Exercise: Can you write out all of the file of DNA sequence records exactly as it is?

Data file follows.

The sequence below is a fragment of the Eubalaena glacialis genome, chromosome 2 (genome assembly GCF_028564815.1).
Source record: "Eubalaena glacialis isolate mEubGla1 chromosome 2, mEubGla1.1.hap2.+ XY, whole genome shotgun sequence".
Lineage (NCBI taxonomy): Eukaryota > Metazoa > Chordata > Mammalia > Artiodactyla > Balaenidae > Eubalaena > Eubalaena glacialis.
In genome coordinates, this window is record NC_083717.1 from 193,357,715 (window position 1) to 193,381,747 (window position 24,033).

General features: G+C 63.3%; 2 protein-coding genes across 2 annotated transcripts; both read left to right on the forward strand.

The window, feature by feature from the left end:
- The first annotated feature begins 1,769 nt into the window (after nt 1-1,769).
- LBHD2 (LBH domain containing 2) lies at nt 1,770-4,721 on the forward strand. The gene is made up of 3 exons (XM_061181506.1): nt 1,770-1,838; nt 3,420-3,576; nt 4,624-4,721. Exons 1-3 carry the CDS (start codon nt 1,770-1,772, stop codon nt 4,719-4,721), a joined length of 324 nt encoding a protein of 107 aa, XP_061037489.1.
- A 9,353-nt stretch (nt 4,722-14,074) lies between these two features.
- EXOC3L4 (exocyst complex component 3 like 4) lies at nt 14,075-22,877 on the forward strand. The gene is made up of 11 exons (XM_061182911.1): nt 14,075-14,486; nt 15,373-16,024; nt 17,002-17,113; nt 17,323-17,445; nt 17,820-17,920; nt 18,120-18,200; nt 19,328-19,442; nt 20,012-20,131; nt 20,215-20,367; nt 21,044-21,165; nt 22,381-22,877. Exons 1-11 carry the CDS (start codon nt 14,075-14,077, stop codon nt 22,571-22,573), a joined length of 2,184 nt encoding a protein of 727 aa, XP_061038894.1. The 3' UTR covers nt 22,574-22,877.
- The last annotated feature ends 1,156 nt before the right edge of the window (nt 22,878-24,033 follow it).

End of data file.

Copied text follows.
The sequence below is a fragment of the Eubalaena glacialis genome, chromosome 2 (genome assembly GCF_028564815.1).
Source record: "Eubalaena glacialis isolate mEubGla1 chromosome 2, mEubGla1.1.hap2.+ XY, whole genome shotgun sequence".
Lineage (NCBI taxonomy): Eukaryota > Metazoa > Chordata > Mammalia > Artiodactyla > Balaenidae > Eubalaena > Eubalaena glacialis.
In genome coordinates, this window is record NC_083717.1 from 193,357,715 (window position 1) to 193,381,747 (window position 24,033).

General features: G+C 63.3%; 2 protein-coding genes across 2 annotated transcripts; both read left to right on the forward strand.

The window, feature by feature from the left end:
- The first annotated feature begins 1,769 nt into the window (after nt 1-1,769).
- LBHD2 (LBH domain containing 2) lies at nt 1,770-4,721 on the forward strand. The gene is made up of 3 exons (XM_061181506.1): nt 1,770-1,838; nt 3,420-3,576; nt 4,624-4,721. Exons 1-3 carry the CDS (start codon nt 1,770-1,772, stop codon nt 4,719-4,721), a joined length of 324 nt encoding a protein of 107 aa, XP_061037489.1.
- A 9,353-nt stretch (nt 4,722-14,074) lies between these two features.
- EXOC3L4 (exocyst complex component 3 like 4) lies at nt 14,075-22,877 on the forward strand. The gene is made up of 11 exons (XM_061182911.1): nt 14,075-14,486; nt 15,373-16,024; nt 17,002-17,113; nt 17,323-17,445; nt 17,820-17,920; nt 18,120-18,200; nt 19,328-19,442; nt 20,012-20,131; nt 20,215-20,367; nt 21,044-21,165; nt 22,381-22,877. Exons 1-11 carry the CDS (start codon nt 14,075-14,077, stop codon nt 22,571-22,573), a joined length of 2,184 nt encoding a protein of 727 aa, XP_061038894.1. The 3' UTR covers nt 22,574-22,877.
- The last annotated feature ends 1,156 nt before the right edge of the window (nt 22,878-24,033 follow it).